Who are you? Wait did I hear you? Right lady that’s you in the picture. She goes yeah that’s me in the picture but who are you? So I explained who I was and oh my gosh she just suddenly said your home and you know because now it was the realization that what I’m doing is standing where my grandfather left India, I’m standing where the house where my ancestors are from. And it was that important to me to search for this. That because I know my father has never been to India. He won’t go to India because of his age and he’s got a disability. Um I went out into the fields right where our fields are in front of the house, I scooped up dirt and I brought it home to him. So he’s got the village with him and saying with all my relatives who had never been to the village. Everybody has a little piece of that village now because of the, the soil that I brought back. But that was the journey and the book lost and found seeking the past and finding myself lost and found everything my identity and the village was lost, found both of them by seeking the past and finding myself, which people have encouraged me to say it’s a beautiful story.

Now, I’m working on a screenplay, which we’ll see if that becomes the movie. Well, I was going to say it’s an amazing story. So, thank you very much for sharing it. The interesting for me, the interesting thing that I want to ask you about is you put a lot of effort into finding this place. How did you feel on the way back? And how do you feel now about the effort that you put into going through that journey. It was mixed because part of me is like, did I really do this and the euphoria of actually finding the village? Um, that’s what the sense and feel was. And you know, for me it was more like capturing the essence of it in a, in a book now that I share with people. And the idea is because part of it, it was. And the benefit for me is the fact that, you know, it’s also about helping other people realize their own personal identity. I mean, yeah, I was able to trace and find exactly where my grandfather’s house was on the paternal side.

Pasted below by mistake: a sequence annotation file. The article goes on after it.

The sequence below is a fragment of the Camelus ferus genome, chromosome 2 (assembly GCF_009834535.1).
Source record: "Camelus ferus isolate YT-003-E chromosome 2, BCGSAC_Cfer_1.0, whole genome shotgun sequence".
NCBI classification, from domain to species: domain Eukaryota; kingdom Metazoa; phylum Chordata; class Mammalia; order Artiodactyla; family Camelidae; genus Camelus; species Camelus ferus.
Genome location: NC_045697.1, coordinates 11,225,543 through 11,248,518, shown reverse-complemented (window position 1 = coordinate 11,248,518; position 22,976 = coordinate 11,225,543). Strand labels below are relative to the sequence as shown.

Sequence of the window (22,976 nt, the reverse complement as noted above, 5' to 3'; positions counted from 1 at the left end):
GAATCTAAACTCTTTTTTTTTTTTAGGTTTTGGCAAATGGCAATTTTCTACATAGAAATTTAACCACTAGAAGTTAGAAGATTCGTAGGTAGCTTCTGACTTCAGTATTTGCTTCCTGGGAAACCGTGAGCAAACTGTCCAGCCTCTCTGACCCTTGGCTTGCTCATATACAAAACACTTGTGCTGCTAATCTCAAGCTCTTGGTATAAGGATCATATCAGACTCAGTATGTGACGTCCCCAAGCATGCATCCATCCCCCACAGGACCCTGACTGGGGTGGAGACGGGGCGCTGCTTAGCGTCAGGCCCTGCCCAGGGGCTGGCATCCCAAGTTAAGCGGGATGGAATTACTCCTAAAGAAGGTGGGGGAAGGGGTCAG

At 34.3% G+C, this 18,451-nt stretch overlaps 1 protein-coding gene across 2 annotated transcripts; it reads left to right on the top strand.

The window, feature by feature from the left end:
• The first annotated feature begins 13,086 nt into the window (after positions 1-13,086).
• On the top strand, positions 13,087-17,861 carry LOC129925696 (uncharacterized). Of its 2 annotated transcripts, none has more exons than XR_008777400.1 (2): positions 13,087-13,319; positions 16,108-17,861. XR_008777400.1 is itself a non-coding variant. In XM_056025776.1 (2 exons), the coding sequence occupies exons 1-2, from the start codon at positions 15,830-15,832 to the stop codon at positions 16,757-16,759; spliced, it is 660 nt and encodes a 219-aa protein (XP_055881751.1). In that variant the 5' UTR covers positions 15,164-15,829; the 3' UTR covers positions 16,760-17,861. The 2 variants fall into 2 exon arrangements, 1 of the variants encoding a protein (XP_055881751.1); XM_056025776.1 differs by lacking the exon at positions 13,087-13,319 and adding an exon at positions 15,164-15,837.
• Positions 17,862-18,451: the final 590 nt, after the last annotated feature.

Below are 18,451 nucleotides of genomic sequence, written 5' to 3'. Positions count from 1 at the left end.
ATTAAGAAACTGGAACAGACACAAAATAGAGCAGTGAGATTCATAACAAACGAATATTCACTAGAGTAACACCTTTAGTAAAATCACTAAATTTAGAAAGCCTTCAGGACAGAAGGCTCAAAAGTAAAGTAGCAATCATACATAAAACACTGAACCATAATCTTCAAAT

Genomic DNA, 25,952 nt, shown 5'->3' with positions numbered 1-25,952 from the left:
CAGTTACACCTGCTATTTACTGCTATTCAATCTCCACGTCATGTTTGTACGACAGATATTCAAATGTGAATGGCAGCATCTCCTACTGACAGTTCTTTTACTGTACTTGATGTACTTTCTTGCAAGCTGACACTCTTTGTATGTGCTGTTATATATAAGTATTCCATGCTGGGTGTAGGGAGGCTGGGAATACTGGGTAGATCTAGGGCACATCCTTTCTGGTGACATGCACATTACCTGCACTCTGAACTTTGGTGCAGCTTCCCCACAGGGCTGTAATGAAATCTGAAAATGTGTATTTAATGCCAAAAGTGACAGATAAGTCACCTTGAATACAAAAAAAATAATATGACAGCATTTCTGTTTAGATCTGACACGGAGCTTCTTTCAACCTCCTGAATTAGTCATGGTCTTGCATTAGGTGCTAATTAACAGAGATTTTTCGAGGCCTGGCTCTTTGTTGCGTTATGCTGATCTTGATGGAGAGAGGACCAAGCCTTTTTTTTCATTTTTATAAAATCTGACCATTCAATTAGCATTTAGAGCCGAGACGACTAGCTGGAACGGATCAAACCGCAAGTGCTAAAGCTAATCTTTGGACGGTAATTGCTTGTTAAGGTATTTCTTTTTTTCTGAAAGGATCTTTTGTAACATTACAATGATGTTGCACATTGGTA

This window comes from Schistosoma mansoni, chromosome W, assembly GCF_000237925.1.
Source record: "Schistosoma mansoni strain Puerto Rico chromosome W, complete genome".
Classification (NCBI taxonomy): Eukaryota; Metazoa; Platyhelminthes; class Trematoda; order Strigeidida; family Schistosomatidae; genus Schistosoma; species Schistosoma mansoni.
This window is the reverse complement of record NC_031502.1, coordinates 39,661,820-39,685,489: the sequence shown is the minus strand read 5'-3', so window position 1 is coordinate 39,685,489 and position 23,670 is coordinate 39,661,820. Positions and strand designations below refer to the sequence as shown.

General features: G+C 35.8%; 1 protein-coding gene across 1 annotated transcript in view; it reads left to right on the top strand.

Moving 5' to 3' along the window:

But I always tell people a couple of things, if you are ever looking at your roots, you have to start early. I mean, my parents, my uncles are all older and the information becomes very sparse or you’re not quite sure equally what I appreciated from it. When I now when I talk to people about it is, you know, the fact that, you know, you talk to people, like for example, I talked to a gentleman from Sicily, it was like, oh, you know, he lives in the States, but he was like, I’ll never find my roots, you know, because we don’t have any information. We don’t know that the house, the town, the district, none of this. And my thing was. But have you been to Sicily and he goes, oh no, I’ve been to Sicily, but no, I’d never find it. So, but didn’t you feel a sense of connection to this place? And he was like, well yeah, that I did feel because knowing my ancestors there, I said you just did the same thing I did. I just was more micro focus, but you know, you can embrace and appreciate that piece of you that you’ve you’ve been able to realize is this connection to a place where your ancestors have come from.

So it’s about sharing with people. Um and you know, that’s why I said, I mean to sometimes sometimes I just sit back going like, man, did I really do that and then put it into a book to share the journey, which was a really interesting journey to write the book because it was reliving the entire trip and the processes. And you know, I guess there were some parts where I laughed, some parts where I cried and some parts where I was just reflective and you know, it’s just it’s one that I think I was given as a gift to provide, not for myself, but to help other people realize their identity and to put it in a way that becomes an enjoyable journey. And is it something that you would encourage others to do? Let’s say someone says, I’m not sure if I have any interest in doing that. Is that something that you’d recommend based on how you felt about it? I think it’s got to be coming from within that, you know, somebody who says, you know, I’m not sure if I want to do it, you know, there’s there are people who will basically say, well that’s the past.

The past doesn’t really matter, I’m more focused on the future. It’s a it’s a very personal thing, but more and more people are interested or looking at their own respective personal journey, but also wanting to reflect back on where they come from. It’s not for everybody, so I will never push or encourage someone to do it if they’re not interested. I mean, it’s interesting because even for my, for my wife, she actually went to her maternal grandparents or grandfathers place and she was like, yeah, no, I mean we went there and the journey was much easier than mine because they knew where it was and she was like, yeah, but you know, that didn’t really matter to me as much. So I think they embers need to be burning within you that, you know, I really want to do this and then, you know, see where it guides and supports you. So I think it really depends on the individual and if they really want to do it then please go for it and, you know, seek out people that may help you on the journey. Well, big congratulations of going through it and finding it and persevering and then putting it down into a book and the book that you mentioned, what would you say the biggest challenges were in getting it all into that format.